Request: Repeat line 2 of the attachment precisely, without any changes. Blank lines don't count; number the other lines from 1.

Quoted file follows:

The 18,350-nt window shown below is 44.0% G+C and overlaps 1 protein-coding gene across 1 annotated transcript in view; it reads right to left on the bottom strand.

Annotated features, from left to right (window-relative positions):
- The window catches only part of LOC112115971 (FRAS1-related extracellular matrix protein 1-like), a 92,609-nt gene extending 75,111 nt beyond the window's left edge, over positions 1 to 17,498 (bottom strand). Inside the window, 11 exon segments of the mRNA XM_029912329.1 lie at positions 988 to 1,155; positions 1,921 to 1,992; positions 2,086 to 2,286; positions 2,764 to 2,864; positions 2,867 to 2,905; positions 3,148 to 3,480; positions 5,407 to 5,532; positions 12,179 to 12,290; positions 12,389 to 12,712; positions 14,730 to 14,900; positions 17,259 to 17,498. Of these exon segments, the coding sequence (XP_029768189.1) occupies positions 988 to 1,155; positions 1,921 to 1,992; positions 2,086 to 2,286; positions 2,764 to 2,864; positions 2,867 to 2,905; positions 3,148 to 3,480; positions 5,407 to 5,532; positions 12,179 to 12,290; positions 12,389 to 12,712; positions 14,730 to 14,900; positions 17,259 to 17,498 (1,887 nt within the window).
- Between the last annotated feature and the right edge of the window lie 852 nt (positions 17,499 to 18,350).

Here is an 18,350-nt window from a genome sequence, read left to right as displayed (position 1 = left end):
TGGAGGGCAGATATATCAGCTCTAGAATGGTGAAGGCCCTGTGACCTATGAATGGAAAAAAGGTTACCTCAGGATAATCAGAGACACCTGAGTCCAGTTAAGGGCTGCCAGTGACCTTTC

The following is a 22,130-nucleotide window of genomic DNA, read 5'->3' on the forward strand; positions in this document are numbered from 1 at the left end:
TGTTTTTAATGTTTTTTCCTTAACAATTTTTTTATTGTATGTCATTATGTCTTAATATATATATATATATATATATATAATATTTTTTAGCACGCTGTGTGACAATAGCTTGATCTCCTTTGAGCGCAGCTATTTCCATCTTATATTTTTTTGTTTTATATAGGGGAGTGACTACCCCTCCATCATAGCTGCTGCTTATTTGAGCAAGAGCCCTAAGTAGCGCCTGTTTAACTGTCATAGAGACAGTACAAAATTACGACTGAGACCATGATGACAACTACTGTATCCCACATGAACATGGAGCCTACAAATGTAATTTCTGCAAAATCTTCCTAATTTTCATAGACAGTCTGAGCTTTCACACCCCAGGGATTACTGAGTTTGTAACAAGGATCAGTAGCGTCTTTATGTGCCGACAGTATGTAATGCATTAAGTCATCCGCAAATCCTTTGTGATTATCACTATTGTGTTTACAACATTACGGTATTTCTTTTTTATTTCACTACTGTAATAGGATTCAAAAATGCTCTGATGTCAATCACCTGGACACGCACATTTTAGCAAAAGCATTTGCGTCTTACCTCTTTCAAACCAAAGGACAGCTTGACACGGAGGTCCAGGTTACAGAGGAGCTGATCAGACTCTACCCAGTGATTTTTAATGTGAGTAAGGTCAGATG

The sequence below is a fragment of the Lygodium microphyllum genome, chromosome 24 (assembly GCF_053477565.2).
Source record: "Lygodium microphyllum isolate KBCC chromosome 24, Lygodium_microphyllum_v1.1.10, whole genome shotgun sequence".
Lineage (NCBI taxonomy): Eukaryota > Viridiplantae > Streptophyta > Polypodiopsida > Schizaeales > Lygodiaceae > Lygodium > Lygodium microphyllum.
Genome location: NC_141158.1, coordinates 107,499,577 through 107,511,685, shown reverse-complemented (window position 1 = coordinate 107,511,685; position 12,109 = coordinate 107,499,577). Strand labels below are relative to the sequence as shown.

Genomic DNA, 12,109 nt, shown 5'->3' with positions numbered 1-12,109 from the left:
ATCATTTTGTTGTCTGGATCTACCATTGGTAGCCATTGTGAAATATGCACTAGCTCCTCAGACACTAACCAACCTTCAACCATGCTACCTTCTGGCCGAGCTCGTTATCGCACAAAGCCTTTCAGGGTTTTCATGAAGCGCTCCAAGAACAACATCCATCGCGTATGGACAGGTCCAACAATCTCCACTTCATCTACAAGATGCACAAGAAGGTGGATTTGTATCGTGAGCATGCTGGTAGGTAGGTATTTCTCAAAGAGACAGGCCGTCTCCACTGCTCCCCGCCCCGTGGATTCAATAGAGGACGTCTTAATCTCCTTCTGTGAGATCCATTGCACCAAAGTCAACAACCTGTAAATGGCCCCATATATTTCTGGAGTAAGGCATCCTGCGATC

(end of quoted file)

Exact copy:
Annotated features, from left to right (window-relative positions):